Mountains of Hope (MOH), West Virginia’s comprehensive cancer coalition with representatives from throughout the state, requested that Governor Jim Justice recognize November as Lung Cancer Awareness Month.
The Lung Cancer Proclamation states:
Whereas Lung Cancer is the leading cause of cancer-related deaths in West Virginia; and
Whereas new lung cancer screening is available for men and women age 55 to 80 years old who are or have a history of smoking can detect cancer early when it is easier to treat and cure, and
Whereas awareness, early detection, and treatment are crucial in the prevention and the slowing of lung cancer; and
Whereas through public awareness, The State of West Virginia seeks to minimize the devastating effects lung cancer has on all West Virginia citizens.
Now, Therefore be it resolved that I, Jim Justice, Governor of the Great State of West Virginia proclaim November 2018 as; Lung Cancer Awareness Month
During the month of November in the Mountain State and encourage all citizens to increase awareness of the risk factors, screening options, and treatment of lung cancer and to offer compassion to those afflicted by this serious disease.
Why we need this proclamation:
- Lung Cancer is the leading cause of cancer-related deaths in West Virginia.
- Lung cancer screening, a low-dose computed tomography scan (LDCT), can detect cancer early when it is easier to treat and cure. The US Preventive Services Task Force recommends annual screening for lung cancer with LDCT in adults aged 55 to 80 years who have a 30 pack-year smoking history and currently smoke or have quit within the past 15 years.
- Smoking is a risk factor for lung cancer and WV has high rates of smoking.
Early detection of cancer saves lives. It also saves money for patients and health systems and improves the quality of life for survivors and their families. Millions have benefitted from the early detection of breast cancer, cervical cancer, prostate cancer, and colon cancer and stand as a living testament to the power of early detection. Now West Virginia has the power to deal a devastating blow to a disease that kills more people than any other type of cancer in WV – LUNG CANCER.
In the past, the inability to detect lung cancer early was one of the contributing factors as to why it was so deadly. Now there is a simple low-dose CT scan that can detect lung cancer early when it is most treatable.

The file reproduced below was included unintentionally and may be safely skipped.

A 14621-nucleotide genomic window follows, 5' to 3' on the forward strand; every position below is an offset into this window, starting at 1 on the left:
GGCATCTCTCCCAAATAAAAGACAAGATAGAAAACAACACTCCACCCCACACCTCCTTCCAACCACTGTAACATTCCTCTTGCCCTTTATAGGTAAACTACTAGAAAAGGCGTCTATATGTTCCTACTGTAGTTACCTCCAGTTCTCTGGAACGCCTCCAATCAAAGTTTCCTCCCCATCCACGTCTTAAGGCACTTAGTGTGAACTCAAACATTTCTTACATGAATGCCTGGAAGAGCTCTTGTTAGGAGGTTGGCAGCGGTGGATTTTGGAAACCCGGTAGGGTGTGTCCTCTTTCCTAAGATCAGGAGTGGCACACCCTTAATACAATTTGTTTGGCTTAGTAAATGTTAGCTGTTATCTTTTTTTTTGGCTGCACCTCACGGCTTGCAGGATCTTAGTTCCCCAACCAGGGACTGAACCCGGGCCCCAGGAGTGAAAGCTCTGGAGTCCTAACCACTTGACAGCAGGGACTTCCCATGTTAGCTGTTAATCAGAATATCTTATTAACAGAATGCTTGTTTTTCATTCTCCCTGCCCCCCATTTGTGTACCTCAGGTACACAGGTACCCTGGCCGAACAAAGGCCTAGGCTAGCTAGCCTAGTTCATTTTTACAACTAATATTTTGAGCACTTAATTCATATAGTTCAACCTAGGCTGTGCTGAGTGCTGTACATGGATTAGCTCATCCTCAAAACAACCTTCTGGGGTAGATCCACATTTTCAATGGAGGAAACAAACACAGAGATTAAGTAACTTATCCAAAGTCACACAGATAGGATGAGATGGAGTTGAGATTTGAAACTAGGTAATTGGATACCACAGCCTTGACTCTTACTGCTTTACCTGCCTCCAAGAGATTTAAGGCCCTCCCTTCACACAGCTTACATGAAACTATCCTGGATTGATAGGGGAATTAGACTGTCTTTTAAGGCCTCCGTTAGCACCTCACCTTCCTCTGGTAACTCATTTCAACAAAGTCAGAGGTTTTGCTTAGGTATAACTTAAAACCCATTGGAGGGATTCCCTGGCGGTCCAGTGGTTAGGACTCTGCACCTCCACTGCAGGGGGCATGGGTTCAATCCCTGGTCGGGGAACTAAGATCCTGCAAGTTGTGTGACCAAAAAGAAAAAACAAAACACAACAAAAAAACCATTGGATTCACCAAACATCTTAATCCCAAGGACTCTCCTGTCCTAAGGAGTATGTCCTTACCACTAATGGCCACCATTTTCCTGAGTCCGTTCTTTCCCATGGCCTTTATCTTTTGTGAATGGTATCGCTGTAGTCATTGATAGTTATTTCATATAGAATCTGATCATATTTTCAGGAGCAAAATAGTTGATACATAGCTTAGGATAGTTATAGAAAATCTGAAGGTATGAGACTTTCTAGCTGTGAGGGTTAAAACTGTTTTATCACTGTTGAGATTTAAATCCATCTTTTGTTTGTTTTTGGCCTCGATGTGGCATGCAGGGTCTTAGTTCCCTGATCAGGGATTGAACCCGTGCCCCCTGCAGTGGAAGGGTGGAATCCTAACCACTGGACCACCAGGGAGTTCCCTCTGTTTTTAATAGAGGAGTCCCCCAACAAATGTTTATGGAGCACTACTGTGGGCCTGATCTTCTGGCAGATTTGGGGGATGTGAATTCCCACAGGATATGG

Smoking is the number one risk factor for lung cancer and West Virginia (WV) has the highest smoking rate for adults in the nation. So the WV population, our mothers, fathers, children, and neighbors that are at the highest risk.
Currently, lung cancer screening is recommended for those who are between the ages of 55-80, have a smoking history of 30 pack years or more (an average of one pack a day for 30 years, two packs a day for 15 years, etc.), and are current smokers or have quit in the past 15 years. Those who have been exposed to smoke at home or at work but are not smokers themselves should talk to a health care provider about their personal risks, medical history, and screening needs.
You can help save lives. The White Button Pledge is a commitment to the future of West Virginia. A commitment to button up our sleeves and get to work.
A commitment to:
- Embrace the opportunity to save lives
- Provide education about the benefits of lung cancer screening
- Ensure access to all (through insurance coverage and access to screening opportunities)
- Support continued research
- Optimize the impact of this new technology
- Promote smoking cessation
- Give hope to a new generation.
David McDonald, 55, of Morgantown, didn’t expect a cancer diagnosis when he brought up some symptoms he had been having during a doctor’s appointment for stomach pain. He mentioned to his doctor that he had been having some rectal bleeding, and his family doctor sent him for further tests to find the cause.
School of Public Health students are collecting items for an Infant/Toddler Supplies Drive through April 17 to benefit The Shack Neighborhood House.
This year marks the 25th anniversary for the program which starts on Monday, April 15 and runs through Tuesday, July 23. “Last year we had over 4,700 people participate,” said Dave Harshbarger, wellness manager for WVU Medicine making Walk 100 Miles in 100 Days® the largest exercise program in the state.